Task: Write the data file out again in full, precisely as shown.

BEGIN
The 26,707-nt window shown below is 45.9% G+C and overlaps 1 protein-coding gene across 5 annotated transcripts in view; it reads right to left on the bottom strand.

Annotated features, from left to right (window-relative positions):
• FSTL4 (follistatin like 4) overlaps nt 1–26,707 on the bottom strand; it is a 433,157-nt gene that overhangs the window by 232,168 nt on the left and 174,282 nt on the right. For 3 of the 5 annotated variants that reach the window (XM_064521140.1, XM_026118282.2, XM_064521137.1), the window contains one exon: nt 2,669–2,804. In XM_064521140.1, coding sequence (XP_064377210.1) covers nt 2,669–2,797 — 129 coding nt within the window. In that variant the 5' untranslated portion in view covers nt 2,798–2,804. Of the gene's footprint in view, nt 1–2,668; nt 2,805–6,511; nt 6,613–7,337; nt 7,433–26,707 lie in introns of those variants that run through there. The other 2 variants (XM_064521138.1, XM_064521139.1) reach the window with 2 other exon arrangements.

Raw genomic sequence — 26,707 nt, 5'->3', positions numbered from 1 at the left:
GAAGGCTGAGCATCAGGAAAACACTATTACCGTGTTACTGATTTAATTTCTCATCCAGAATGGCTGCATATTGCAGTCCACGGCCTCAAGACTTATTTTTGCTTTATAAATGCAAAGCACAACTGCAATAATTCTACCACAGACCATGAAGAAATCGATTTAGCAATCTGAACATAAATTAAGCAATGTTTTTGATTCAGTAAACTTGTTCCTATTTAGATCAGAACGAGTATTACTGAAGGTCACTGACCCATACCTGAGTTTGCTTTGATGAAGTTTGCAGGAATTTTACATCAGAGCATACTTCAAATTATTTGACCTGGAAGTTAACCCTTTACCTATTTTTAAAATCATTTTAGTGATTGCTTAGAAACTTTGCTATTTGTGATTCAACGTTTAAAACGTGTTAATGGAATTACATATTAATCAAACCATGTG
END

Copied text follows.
The 26,707-nt window shown below is 45.9% G+C and overlaps 1 protein-coding gene across 5 annotated transcripts in view; it reads right to left on the bottom strand.

Annotated features, from left to right (window-relative positions):
• FSTL4 (follistatin like 4) overlaps nt 1–26,707 on the bottom strand; it is a 433,157-nt gene that overhangs the window by 232,168 nt on the left and 174,282 nt on the right. For 3 of the 5 annotated variants that reach the window (XM_064521140.1, XM_026118282.2, XM_064521137.1), the window contains one exon: nt 2,669–2,804. In XM_064521140.1, coding sequence (XP_064377210.1) covers nt 2,669–2,797 — 129 coding nt within the window. In that variant the 5' untranslated portion in view covers nt 2,798–2,804. Of the gene's footprint in view, nt 1–2,668; nt 2,805–6,511; nt 6,613–7,337; nt 7,433–26,707 lie in introns of those variants that run through there. The other 2 variants (XM_064521138.1, XM_064521139.1) reach the window with 2 other exon arrangements.

Raw genomic sequence — 26,707 nt, 5'->3', positions numbered from 1 at the left:
GAAGGCTGAGCATCAGGAAAACACTATTACCGTGTTACTGATTTAATTTCTCATCCAGAATGGCTGCATATTGCAGTCCACGGCCTCAAGACTTATTTTTGCTTTATAAATGCAAAGCACAACTGCAATAATTCTACCACAGACCATGAAGAAATCGATTTAGCAATCTGAACATAAATTAAGCAATGTTTTTGATTCAGTAAACTTGTTCCTATTTAGATCAGAACGAGTATTACTGAAGGTCACTGACCCATACCTGAGTTTGCTTTGATGAAGTTTGCAGGAATTTTACATCAGAGCATACTTCAAATTATTTGACCTGGAAGTTAACCCTTTACCTATTTTTAAAATCATTTTAGTGATTGCTTAGAAACTTTGCTATTTGTGATTCAACGTTTAAAACGTGTTAATGGAATTACATATTAATCAAACCATGTG